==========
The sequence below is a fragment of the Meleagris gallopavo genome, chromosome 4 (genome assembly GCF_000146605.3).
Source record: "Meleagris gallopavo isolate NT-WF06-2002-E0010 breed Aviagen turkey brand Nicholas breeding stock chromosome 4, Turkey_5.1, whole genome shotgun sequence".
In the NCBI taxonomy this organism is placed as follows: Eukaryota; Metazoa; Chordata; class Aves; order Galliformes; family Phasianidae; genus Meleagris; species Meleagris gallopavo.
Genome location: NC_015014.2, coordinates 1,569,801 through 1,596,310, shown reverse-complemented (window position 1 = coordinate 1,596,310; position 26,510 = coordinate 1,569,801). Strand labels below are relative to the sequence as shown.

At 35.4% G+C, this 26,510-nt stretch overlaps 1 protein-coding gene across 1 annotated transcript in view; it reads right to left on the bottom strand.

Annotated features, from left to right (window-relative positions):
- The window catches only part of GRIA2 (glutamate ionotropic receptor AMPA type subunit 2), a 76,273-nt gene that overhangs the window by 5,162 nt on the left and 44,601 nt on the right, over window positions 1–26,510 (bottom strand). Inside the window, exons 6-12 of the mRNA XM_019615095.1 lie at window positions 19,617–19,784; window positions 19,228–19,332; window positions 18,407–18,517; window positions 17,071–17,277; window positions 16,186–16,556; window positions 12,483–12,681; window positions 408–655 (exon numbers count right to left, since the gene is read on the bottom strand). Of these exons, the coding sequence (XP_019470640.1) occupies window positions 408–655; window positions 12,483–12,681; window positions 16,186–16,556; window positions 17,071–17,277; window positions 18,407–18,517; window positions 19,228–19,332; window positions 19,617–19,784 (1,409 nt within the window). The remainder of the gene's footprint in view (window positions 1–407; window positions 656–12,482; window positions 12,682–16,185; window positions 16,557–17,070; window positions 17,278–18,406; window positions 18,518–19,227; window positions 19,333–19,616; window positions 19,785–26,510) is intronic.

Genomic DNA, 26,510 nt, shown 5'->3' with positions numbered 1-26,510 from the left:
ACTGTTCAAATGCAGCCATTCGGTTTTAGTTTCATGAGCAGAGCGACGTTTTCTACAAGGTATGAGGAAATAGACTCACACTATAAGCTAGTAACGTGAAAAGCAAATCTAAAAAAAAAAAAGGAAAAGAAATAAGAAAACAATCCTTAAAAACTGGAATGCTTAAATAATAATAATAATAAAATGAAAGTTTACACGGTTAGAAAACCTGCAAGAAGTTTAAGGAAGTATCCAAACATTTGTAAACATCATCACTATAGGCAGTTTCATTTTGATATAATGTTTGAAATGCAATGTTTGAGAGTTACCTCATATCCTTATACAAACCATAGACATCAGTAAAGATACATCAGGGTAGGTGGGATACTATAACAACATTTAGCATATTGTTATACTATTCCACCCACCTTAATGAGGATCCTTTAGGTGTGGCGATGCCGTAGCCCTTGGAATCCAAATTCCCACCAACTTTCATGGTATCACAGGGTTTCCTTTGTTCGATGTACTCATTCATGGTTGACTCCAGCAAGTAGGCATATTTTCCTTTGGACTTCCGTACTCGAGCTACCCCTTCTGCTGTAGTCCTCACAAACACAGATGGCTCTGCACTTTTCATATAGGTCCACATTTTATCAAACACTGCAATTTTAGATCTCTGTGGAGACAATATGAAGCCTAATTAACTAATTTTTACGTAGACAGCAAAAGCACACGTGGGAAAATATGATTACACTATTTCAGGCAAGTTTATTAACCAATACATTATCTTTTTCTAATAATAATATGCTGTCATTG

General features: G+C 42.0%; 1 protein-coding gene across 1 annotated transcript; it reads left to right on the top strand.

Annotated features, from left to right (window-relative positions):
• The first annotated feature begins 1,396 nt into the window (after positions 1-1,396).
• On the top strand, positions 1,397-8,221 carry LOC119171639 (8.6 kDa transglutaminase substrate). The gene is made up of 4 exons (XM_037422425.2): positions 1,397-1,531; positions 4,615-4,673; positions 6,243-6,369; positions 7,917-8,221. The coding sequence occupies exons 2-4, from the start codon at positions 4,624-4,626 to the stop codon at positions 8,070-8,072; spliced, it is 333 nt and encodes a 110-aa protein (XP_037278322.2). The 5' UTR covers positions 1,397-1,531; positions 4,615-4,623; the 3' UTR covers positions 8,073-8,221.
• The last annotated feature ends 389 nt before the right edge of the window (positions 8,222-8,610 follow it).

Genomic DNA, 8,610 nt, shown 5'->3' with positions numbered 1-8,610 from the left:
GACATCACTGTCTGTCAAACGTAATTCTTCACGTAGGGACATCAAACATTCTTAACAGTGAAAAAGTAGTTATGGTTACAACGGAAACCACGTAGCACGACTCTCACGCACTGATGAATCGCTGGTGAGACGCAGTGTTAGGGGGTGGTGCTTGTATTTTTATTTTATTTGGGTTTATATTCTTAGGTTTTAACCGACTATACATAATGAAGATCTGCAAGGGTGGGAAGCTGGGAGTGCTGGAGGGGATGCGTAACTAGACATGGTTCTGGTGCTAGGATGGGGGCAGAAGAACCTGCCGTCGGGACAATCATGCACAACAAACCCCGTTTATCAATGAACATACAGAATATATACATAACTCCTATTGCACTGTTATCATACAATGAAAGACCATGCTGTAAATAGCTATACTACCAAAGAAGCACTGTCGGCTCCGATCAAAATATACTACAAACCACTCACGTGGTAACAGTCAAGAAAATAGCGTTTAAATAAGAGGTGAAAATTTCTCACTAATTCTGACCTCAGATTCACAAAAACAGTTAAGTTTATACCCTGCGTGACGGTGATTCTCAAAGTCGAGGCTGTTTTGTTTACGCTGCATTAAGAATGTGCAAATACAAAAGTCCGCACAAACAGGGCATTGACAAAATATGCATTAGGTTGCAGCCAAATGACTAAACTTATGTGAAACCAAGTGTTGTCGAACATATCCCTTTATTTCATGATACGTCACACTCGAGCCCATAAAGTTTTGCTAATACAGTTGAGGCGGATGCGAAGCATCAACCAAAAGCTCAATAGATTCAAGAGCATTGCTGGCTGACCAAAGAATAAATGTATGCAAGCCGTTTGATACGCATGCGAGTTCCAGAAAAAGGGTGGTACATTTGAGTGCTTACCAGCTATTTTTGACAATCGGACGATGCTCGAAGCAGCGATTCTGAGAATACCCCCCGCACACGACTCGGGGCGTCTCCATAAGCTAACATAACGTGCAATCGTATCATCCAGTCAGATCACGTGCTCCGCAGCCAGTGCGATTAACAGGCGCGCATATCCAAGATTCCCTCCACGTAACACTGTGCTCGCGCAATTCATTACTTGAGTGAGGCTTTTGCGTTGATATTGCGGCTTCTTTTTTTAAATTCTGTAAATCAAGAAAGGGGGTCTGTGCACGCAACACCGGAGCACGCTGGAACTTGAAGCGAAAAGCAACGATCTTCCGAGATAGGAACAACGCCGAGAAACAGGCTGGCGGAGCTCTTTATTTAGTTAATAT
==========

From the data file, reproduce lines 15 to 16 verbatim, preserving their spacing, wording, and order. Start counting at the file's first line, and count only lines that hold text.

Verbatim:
Genomic DNA, 8,610 nt, shown 5'->3' with positions numbered 1-8,610 from the left:
GACATCACTGTCTGTCAAACGTAATTCTTCACGTAGGGACATCAAACATTCTTAACAGTGAAAAAGTAGTTATGGTTACAACGGAAACCACGTAGCACGACTCTCACGCACTGATGAATCGCTGGTGAGACGCAGTGTTAGGGGGTGGTGCTTGTATTTTTATTTTATTTGGGTTTATATTCTTAGGTTTTAACCGACTATACATAATGAAGATCTGCAAGGGTGGGAAGCTGGGAGTGCTGGAGGGGATGCGTAACTAGACATGGTTCTGGTGCTAGGATGGGGGCAGAAGAACCTGCCGTCGGGACAATCATGCACAACAAACCCCGTTTATCAATGAACATACAGAATATATACATAACTCCTATTGCACTGTTATCATACAATGAAAGACCATGCTGTAAATAGCTATACTACCAAAGAAGCACTGTCGGCTCCGATCAAAATATACTACAAACCACTCACGTGGTAACAGTCAAGAAAATAGCGTTTAAATAAGAGGTGAAAATTTCTCACTAATTCTGACCTCAGATTCACAAAAACAGTTAAGTTTATACCCTGCGTGACGGTGATTCTCAAAGTCGAGGCTGTTTTGTTTACGCTGCATTAAGAATGTGCAAATACAAAAGTCCGCACAAACAGGGCATTGACAAAATATGCATTAGGTTGCAGCCAAATGACTAAACTTATGTGAAACCAAGTGTTGTCGAACATATCCCTTTATTTCATGATACGTCACACTCGAGCCCATAAAGTTTTGCTAATACAGTTGAGGCGGATGCGAAGCATCAACCAAAAGCTCAATAGATTCAAGAGCATTGCTGGCTGACCAAAGAATAAATGTATGCAAGCCGTTTGATACGCATGCGAGTTCCAGAAAAAGGGTGGTACATTTGAGTGCTTACCAGCTATTTTTGACAATCGGACGATGCTCGAAGCAGCGATTCTGAGAATACCCCCCGCACACGACTCGGGGCGTCTCCATAAGCTAACATAACGTGCAATCGTATCATCCAGTCAGATCACGTGCTCCGCAGCCAGTGCGATTAACAGGCGCGCATATCCAAGATTCCCTCCACGTAACACTGTGCTCGCGCAATTCATTACTTGAGTGAGGCTTTTGCGTTGATATTGCGGCTTCTTTTTTTAAATTCTGTAAATCAAGAAAGGGGGTCTGTGCACGCAACACCGGAGCACGCTGGAACTTGAAGCGAAAAGCAACGATCTTCCGAGATAGGAACAACGCCGAGAAACAGGCTGGCGGAGCTCTTTATTTAGTTAATAT